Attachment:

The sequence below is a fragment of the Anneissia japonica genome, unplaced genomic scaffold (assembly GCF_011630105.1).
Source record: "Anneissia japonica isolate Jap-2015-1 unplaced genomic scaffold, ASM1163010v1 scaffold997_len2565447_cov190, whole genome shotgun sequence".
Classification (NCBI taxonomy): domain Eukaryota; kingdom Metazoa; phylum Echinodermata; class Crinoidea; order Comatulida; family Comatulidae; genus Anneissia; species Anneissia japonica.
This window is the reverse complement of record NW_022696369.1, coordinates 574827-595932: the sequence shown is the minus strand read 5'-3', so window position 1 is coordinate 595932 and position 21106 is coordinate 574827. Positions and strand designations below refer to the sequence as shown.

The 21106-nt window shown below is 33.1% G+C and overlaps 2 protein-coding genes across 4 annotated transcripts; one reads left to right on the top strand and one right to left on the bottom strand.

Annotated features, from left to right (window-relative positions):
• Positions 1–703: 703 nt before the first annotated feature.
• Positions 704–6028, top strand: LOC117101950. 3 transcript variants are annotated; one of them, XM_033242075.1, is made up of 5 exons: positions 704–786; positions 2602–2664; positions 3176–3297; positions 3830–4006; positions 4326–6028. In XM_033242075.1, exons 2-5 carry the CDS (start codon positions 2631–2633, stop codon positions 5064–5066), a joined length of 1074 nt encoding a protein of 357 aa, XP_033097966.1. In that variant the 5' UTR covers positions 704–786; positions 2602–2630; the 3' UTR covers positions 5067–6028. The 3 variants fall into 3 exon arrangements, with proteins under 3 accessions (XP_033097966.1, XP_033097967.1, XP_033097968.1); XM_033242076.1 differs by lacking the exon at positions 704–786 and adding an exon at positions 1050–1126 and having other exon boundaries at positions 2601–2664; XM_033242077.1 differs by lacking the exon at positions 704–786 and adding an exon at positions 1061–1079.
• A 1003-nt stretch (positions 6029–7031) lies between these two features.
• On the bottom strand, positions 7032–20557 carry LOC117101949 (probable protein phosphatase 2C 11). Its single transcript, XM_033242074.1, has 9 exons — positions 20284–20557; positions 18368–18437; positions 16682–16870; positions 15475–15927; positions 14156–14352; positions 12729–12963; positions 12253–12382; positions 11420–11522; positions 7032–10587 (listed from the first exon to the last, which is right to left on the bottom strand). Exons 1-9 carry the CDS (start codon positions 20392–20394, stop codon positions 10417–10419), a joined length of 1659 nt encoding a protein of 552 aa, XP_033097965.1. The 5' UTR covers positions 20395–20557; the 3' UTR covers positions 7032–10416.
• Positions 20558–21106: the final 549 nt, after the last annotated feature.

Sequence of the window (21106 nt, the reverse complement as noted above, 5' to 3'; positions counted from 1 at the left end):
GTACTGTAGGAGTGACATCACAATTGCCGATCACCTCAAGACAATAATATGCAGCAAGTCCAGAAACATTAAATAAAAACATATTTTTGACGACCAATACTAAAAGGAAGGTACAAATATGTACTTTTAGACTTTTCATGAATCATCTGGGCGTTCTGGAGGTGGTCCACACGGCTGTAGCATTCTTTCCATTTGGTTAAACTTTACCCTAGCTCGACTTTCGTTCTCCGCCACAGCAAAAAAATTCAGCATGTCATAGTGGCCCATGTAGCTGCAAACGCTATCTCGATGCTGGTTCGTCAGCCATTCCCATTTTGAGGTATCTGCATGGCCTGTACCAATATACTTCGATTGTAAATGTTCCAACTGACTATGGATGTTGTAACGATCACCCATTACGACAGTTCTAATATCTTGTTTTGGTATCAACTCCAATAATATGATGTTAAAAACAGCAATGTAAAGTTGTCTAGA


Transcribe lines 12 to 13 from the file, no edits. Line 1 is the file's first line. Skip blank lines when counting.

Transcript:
Sequence of the window (21106 nt, the reverse complement as noted above, 5' to 3'; positions counted from 1 at the left end):
GTACTGTAGGAGTGACATCACAATTGCCGATCACCTCAAGACAATAATATGCAGCAAGTCCAGAAACATTAAATAAAAACATATTTTTGACGACCAATACTAAAAGGAAGGTACAAATATGTACTTTTAGACTTTTCATGAATCATCTGGGCGTTCTGGAGGTGGTCCACACGGCTGTAGCATTCTTTCCATTTGGTTAAACTTTACCCTAGCTCGACTTTCGTTCTCCGCCACAGCAAAAAAATTCAGCATGTCATAGTGGCCCATGTAGCTGCAAACGCTATCTCGATGCTGGTTCGTCAGCCATTCCCATTTTGAGGTATCTGCATGGCCTGTACCAATATACTTCGATTGTAAATGTTCCAACTGACTATGGATGTTGTAACGATCACCCATTACGACAGTTCTAATATCTTGTTTTGGTATCAACTCCAATAATATGATGTTAAAAACAGCAATGTAAAGTTGTCTAGA